DAVE: Thank you. It feels amazing now. I’ll be honest. It’s been the craziest odyssey of life in that I went from having myself been someone who tried to talk Rachel out of writing her Girl, Wash Your Face when she originally wrote it because of how transparent and honest and vulnerable it was. I thought it was a mistake before it was printed. I then got to witness the power in connecting with people through the stories of struggle and realized, hey, you know what? There maybe are some things that I could identify as my own struggles, but through the lens of a skeptic, through the lens of someone with a different mindset or who struggles with motivation, unlike her. And I got to writing. But I'll tell you, it feels amazing now compared to when I was actually in the midst of writing it because it was freakin’ hard to write a book.
AMY: That's what I've heard. That’s why I’m scared to do it. It takes a lot. And you went to some dark, deep places in this book.
DAVE: Yeah. Well, what's interesting now, I will tell anyone who, one, struggles, you are not alone. There is so much universalness in the struggle that each of us as humans possess in our humanity that when I, before I really became comfortable telling stories this honestly, I felt alone. If you are struggling, and you're not talking about what it is that you're going through, the chances that the story you're telling in your head is one of isolation or you being unique and having gone through this thing is just so much higher. And so I can see so clearly now how my having owned all of these things that were not awesome parts of my life or me not showing up well for myself, the ones that I love, I’m not alone in that. But, two, my willingness to talk about it has been the thing that's allowed me to connect with this audience because of them in some way seeing themselves in the stories that I'm telling. And so here I know we're going to talk about the book and stories that are part of it in some way, but we're also talking about online marketing, the context of what this show and what you do ends up being.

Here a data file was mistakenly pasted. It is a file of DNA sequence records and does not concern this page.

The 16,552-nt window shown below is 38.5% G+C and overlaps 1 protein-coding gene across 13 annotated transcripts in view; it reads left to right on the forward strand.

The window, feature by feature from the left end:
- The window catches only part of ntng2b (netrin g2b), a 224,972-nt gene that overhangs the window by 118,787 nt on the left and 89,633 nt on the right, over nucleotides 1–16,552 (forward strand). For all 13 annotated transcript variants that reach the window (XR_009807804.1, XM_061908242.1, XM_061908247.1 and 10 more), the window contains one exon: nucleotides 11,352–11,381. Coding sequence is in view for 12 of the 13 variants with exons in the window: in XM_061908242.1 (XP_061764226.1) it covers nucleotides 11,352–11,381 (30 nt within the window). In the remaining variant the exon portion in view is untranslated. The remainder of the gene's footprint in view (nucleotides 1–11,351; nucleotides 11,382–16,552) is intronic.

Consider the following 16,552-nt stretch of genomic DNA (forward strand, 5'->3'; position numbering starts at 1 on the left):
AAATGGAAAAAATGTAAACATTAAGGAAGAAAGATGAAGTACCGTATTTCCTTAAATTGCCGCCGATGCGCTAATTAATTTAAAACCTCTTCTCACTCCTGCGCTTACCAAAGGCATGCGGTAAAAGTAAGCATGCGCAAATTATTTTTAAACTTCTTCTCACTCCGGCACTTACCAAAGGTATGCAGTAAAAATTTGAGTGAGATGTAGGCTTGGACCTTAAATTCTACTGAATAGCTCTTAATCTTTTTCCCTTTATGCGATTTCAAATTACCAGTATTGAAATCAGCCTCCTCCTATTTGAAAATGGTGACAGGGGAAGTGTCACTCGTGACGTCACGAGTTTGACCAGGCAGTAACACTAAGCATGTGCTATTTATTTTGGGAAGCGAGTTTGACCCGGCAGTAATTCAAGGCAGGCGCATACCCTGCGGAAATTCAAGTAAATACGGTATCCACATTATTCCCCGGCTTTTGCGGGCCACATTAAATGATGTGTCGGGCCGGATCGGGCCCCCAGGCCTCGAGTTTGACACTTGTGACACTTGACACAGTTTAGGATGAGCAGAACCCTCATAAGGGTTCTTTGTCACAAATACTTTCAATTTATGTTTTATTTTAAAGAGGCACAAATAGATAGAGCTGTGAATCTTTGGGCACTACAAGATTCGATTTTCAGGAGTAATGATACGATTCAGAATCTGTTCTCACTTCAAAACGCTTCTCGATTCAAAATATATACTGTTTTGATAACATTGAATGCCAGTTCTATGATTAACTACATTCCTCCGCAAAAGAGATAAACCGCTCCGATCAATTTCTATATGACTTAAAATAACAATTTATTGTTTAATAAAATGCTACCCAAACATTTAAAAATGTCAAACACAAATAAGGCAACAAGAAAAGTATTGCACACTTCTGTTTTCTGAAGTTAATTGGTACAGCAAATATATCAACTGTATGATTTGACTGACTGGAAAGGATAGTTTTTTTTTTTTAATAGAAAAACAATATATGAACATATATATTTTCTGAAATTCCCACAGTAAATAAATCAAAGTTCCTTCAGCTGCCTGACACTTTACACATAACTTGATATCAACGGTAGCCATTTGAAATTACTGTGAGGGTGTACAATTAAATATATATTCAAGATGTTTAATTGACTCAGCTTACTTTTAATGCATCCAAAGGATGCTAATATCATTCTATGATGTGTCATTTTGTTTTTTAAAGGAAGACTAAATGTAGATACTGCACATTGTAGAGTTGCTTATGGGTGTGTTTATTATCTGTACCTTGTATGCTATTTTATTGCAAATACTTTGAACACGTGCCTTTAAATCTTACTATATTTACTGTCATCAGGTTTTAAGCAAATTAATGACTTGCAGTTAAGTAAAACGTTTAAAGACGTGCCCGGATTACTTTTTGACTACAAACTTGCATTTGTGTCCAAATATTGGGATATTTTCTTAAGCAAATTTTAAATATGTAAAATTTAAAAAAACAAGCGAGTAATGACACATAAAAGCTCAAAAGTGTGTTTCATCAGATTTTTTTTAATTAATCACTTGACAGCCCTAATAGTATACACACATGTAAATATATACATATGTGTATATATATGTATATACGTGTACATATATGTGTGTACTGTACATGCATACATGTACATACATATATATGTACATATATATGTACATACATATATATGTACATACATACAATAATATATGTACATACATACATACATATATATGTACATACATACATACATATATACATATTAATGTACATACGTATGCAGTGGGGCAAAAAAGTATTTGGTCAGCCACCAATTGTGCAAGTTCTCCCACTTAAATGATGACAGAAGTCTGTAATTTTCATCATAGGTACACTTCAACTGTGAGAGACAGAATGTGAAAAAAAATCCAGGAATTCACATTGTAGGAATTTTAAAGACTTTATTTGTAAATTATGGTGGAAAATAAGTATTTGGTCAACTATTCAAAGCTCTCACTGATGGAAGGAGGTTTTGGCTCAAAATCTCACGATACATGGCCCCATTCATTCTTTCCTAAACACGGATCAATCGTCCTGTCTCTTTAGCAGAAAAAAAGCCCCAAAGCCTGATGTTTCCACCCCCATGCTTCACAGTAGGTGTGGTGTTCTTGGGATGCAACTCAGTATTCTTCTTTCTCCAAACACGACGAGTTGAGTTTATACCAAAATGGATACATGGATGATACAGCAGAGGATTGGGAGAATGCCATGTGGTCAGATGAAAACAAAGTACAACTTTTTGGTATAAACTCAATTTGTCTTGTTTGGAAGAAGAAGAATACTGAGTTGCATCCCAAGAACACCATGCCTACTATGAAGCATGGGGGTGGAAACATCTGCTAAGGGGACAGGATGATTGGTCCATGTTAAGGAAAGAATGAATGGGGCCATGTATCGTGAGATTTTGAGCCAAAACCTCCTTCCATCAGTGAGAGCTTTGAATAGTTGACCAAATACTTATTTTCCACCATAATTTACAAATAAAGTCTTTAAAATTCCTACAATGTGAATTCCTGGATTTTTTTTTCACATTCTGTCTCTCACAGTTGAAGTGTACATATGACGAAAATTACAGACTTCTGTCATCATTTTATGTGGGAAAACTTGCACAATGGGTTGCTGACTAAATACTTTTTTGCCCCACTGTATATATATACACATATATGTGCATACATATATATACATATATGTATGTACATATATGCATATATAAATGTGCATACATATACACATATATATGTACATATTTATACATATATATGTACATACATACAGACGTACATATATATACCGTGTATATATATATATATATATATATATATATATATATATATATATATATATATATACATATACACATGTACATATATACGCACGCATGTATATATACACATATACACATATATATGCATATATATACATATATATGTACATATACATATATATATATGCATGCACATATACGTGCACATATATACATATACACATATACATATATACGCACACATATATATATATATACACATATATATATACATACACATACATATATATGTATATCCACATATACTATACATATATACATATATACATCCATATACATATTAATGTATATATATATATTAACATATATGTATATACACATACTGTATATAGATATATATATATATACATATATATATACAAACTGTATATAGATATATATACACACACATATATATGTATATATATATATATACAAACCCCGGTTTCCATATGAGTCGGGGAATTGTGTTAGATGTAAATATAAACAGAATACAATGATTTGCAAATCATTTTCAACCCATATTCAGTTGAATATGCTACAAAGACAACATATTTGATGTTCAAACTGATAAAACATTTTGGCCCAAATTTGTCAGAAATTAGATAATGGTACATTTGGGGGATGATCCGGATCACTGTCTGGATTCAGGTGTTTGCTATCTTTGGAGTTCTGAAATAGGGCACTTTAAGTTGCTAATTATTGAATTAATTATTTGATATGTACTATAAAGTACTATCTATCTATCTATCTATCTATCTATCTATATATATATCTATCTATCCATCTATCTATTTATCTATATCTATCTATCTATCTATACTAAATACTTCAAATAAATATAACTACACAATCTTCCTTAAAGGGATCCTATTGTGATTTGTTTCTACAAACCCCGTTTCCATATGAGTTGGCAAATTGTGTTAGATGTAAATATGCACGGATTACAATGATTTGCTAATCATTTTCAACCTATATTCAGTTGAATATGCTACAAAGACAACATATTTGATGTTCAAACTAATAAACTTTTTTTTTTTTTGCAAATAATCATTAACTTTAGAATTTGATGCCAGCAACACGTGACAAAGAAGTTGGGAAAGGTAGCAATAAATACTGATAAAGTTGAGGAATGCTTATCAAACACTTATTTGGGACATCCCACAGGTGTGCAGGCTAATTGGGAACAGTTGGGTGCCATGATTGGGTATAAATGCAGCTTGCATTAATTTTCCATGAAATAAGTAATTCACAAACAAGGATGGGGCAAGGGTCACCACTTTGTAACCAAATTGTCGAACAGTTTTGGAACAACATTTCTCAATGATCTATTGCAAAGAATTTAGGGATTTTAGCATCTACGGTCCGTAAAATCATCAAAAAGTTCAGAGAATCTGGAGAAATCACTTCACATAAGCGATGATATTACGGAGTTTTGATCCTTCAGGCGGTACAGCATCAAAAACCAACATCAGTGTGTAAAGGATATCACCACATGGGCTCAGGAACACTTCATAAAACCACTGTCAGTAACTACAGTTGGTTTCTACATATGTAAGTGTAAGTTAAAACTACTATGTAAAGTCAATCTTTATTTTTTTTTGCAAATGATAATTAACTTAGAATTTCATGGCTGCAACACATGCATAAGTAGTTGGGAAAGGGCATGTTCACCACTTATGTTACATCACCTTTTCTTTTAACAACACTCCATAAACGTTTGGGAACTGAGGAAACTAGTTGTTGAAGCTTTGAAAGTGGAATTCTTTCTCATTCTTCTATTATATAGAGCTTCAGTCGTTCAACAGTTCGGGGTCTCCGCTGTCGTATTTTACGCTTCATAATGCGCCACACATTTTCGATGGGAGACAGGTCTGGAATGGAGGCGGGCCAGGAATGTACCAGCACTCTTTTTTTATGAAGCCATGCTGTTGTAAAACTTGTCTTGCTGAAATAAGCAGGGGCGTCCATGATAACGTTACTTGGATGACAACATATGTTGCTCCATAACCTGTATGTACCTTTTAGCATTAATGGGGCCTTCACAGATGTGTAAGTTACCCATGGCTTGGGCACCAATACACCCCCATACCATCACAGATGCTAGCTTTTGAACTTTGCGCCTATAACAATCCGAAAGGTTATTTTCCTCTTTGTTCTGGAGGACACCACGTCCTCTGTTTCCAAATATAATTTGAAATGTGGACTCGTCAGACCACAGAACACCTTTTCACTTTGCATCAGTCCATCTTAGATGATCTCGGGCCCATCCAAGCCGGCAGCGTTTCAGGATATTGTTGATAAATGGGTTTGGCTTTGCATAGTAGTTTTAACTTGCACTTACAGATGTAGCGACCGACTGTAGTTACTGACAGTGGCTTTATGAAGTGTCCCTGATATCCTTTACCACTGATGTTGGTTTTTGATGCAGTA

I came into this work with my wife two years ago, thinking I understood what it would mean to attempt to actually connect with an audience inside of a space that's so forward front facing online, and with still only sharing certain parts of my journey and still manipulating the curation of the feed on Instagram and Facebook or the messaging that was coming through in our conversation in a way that made it seem like things weren't as bad as sometimes they were, or that I'd figure certain things out that I hadn't. And now I am just, like, a fully transparent, totally comfortable to own all of the good, but also, and maybe even more so, all of the bad, because one, that's who I am. But in that ownership, people see themselves more in the failures that you've learned from or the shame that you carried or the mistakes that you made than they do sometimes in the success, because the failures, the struggle, they're way more universal than some of the successes are. And so if you're looking in an online world to connect with the humanity that you are in community with, you've just got to be honest about what you're going through. And that was really the experience of this book writing.
AMY: Okay, I want to talk to you about some of the challenges that you went through before you started writing the book and kind of what made its way into the book. But before I even get there, you just reminded me of something.
I had an experience the other day where I was invited to speak to a group of, like, fifteen entrepreneurial women, and they’re women that are doing big things, kicking butt. This is an amazing group, okay? And on my way, driving over there, I got on the phone with one of my team members, and I started crying. I was overwhelmed. People needed stuff from me. I was way behind. Like, I'm crying on my way to talk about what a badass I am about being a female entrepreneur. I’m like, I am a hypocrite. I can't tell these women I just cried on my way here, because they're looking for me to tell them how to crush it, how to do great things, and how to keep going. But you're saying you think sharing the ugly stuff, the not-so-sexy stuff, is actually the best way to go.
DAVE: I do. I mean, I think it's a good business plan. I think it's good for connecting with people that you're trying to influence. But more than that—I mean, those in and of themselves would be good reasons. More than that, I recently had an experience where I tried to, in looking back at where pain had presented itself in my life over the last couple of years, my practical mind needed to try to understand the consistent ingredients that were there every time pain showed up. And one of the places for me where almost every single time I was having insecurity, having imposter syndrome, having some kind of fear-based, identity-based pain, there was a thing that was there every single time. And that for me was this dissonance that existed between who I was telling people I was and who I knew myself to actually be. And sometimes it was, I was suggesting that I had it all together or that I understood a topic or that I was killing it when I knew myself not to be. And that dissonance was creating in me something that made me feel like the integrity was off. I was not being myself, and I wasn't owning the bad with the good.